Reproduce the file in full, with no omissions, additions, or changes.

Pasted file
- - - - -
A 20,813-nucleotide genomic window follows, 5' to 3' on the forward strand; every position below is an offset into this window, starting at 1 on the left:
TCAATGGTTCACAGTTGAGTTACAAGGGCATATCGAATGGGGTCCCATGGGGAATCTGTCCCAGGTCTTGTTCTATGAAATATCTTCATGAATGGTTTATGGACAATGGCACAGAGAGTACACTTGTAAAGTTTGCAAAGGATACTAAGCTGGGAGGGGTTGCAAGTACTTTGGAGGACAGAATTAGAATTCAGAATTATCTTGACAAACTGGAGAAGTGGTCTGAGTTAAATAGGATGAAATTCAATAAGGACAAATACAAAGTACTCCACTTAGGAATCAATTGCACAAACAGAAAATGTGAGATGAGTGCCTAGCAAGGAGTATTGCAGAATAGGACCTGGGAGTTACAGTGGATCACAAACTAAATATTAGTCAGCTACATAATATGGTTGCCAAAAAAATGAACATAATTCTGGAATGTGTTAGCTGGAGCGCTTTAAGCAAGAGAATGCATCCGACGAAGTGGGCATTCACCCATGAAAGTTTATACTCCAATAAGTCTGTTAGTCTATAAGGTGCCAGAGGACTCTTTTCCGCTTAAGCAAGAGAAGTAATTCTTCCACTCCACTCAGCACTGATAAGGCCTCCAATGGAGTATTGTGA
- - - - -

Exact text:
A 20,813-nucleotide genomic window follows, 5' to 3' on the forward strand; every position below is an offset into this window, starting at 1 on the left:
TCAATGGTTCACAGTTGAGTTACAAGGGCATATCGAATGGGGTCCCATGGGGAATCTGTCCCAGGTCTTGTTCTATGAAATATCTTCATGAATGGTTTATGGACAATGGCACAGAGAGTACACTTGTAAAGTTTGCAAAGGATACTAAGCTGGGAGGGGTTGCAAGTACTTTGGAGGACAGAATTAGAATTCAGAATTATCTTGACAAACTGGAGAAGTGGTCTGAGTTAAATAGGATGAAATTCAATAAGGACAAATACAAAGTACTCCACTTAGGAATCAATTGCACAAACAGAAAATGTGAGATGAGTGCCTAGCAAGGAGTATTGCAGAATAGGACCTGGGAGTTACAGTGGATCACAAACTAAATATTAGTCAGCTACATAATATGGTTGCCAAAAAAATGAACATAATTCTGGAATGTGTTAGCTGGAGCGCTTTAAGCAAGAGAATGCATCCGACGAAGTGGGCATTCACCCATGAAAGTTTATACTCCAATAAGTCTGTTAGTCTATAAGGTGCCAGAGGACTCTTTTCCGCTTAAGCAAGAGAAGTAATTCTTCCACTCCACTCAGCACTGATAAGGCCTCCAATGGAGTATTGTGA